How to Critique – Copy Editing


Copy Editing Broken Down
Looking at how to copy edit which, if you know your stuff, is pretty simple.

Spelling and Typos
Critiquing spelling is easy, unless you don’t know how to spell things yourself, then you’re out of luck.  Now, in a lot of writing programs (unless you’re reading a .pdf file) there will be squiggly red lines under the words that the programs feel are spelled wrong.  Those are helpful in finding spelling errors.  However, those things also don’t know every single word in the dictionary and will say that certain words, even if they’re spelled correctly, are wrong.  If you think something is spelled incorrectly but you’re not sure, go look it up in the dictionary.  Typing a word in on a search engine, if you get it close anyway, will automatically show the correct spelling of the word.

Then there’s typos, which the spell checker won’t pick up usually as a lot of typos are spelled correctly, it’s just a word that the writer didn’t intend to be there (like saying me instead of my).  Sometimes you can’t tell if something is a typo vs. it being the intended word.  If you’re going about it word for word, sometimes things sound weird but if you read the rest of the sentence then it sounds fine, so don’t be too quick to use that red pen.

Well, here’s the big one.  That dreaded grammar critique.  Now, I’m going to talk about nitpicking grammar later, but I want you to be aware that while there are set grammar rules, there are also things that people call grammar rules that have exceptions to them, or they’re taught in a way that people misunderstand them.  Again, this will be talked about in more detail with my post on nitpicking tomorrow.  Now that that’s out of the way, critiquing grammar.

You have to be good at grammar yourself before you can actually do this, but just reading a story sometimes makes it easy to weed out poor grammar.  For some reason, people don’t always write the way they talk (or if they are writing the way they talk, they talk horribly and what they say probably makes no sense).  What I mean by this is that I’ve seen grammar so poor in writing before that reading it out loud makes no sense and it doesn’t sound like anything anyone would actually say or could comprehend. Those sorts of grammar mistakes are easy to find and then correct.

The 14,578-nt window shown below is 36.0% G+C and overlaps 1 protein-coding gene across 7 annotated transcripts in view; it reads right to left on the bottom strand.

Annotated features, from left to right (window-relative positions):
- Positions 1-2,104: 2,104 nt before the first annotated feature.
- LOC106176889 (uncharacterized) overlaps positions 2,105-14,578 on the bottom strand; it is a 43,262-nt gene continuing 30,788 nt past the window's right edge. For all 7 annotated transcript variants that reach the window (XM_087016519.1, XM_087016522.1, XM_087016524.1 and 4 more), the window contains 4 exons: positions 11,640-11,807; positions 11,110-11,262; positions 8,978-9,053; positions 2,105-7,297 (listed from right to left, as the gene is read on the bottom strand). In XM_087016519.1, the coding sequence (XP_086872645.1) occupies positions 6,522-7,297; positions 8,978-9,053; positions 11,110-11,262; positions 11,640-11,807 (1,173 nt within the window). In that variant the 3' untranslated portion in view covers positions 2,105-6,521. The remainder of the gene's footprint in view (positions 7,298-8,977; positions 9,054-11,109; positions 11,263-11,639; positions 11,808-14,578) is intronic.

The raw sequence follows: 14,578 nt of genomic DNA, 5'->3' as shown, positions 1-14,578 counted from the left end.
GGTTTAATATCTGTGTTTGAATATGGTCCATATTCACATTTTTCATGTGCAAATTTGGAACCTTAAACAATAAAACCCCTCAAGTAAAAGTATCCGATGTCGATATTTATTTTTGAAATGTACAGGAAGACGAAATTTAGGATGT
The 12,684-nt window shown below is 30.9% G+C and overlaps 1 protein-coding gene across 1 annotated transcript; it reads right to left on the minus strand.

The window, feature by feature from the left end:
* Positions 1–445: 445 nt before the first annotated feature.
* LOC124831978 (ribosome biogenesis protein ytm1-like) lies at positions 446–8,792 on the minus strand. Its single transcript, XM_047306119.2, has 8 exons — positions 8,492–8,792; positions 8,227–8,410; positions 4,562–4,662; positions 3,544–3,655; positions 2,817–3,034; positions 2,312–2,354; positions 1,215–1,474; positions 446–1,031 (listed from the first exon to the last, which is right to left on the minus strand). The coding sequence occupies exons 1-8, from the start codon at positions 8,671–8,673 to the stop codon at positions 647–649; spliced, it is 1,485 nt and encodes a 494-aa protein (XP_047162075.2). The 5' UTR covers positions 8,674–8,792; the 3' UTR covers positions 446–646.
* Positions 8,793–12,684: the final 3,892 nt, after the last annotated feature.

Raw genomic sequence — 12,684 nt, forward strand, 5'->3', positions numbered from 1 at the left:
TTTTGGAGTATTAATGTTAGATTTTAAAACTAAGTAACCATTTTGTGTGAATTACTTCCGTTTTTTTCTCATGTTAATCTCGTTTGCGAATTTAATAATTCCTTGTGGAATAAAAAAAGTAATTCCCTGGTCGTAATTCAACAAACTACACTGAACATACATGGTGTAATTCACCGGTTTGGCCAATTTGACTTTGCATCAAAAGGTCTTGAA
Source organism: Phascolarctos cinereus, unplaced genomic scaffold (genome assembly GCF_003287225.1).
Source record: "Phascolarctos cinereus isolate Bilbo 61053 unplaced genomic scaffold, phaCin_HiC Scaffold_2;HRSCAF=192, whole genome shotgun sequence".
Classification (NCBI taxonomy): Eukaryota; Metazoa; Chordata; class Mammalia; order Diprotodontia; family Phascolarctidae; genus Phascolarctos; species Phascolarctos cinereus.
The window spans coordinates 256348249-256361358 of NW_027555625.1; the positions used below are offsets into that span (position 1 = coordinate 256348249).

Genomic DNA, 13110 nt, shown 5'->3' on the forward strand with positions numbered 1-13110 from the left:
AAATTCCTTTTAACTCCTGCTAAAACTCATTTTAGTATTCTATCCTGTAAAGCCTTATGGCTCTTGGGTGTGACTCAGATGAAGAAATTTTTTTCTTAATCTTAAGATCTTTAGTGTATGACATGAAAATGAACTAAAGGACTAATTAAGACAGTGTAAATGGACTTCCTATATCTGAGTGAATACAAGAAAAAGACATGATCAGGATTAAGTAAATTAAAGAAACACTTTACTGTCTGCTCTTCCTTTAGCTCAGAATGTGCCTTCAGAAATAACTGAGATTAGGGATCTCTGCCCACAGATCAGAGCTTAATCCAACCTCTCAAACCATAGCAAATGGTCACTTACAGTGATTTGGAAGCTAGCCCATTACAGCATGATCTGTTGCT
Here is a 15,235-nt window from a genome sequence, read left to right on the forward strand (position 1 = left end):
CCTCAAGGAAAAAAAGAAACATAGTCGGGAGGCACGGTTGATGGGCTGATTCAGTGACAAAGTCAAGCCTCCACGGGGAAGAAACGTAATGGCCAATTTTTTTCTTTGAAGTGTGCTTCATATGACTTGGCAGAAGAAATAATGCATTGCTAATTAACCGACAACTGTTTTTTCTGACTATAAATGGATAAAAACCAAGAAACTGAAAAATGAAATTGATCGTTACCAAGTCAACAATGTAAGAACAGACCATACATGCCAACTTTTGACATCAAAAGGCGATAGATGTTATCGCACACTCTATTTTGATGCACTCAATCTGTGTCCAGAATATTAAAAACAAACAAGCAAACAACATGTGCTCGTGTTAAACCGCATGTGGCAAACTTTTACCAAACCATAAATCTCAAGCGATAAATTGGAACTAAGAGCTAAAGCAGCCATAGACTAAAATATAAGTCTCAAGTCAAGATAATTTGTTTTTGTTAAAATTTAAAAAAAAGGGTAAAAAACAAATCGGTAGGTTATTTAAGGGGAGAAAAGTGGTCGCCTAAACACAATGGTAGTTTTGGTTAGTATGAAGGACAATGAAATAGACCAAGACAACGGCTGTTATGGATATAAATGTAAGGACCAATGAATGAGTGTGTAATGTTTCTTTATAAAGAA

Unless you’ve taken an extensive course in grammar and punctuation, this one can be a little bit harder, especially when it comes to commas.  People misuse commas all the time, so sometimes the writers will misuse them, but at other times the critiquers won’t know if it’s misused or not and suggest to put in a comma when there isn’t one needed.  It’s somewhat of a slippery slope in that area.  A lot of people will say to put a comma where you would pause in a sentence, but that isn’t always true.  I’ve seen critiquers add a comma and justify it by saying “well I took a breath there, so obviously it needed to be there,” but then the reader will say that you aren’t supposed to take a breath there in the first place, along with the fact that you’re not supposed to use commas like that.  So if you’re critiquing commas, make sure you know your stuff first.

Other punctuation marks that people have trouble with are ellipses (three periods at the end of a sentence…), semicolons; colons: and to some extent, exclamation points! and question marks?  Most people realize that periods go at the end of a sentence, though.  I’m not sure if this counts as punctuation so much, but capitalizing letters at the beginning of sentences is something to watch out for as well.


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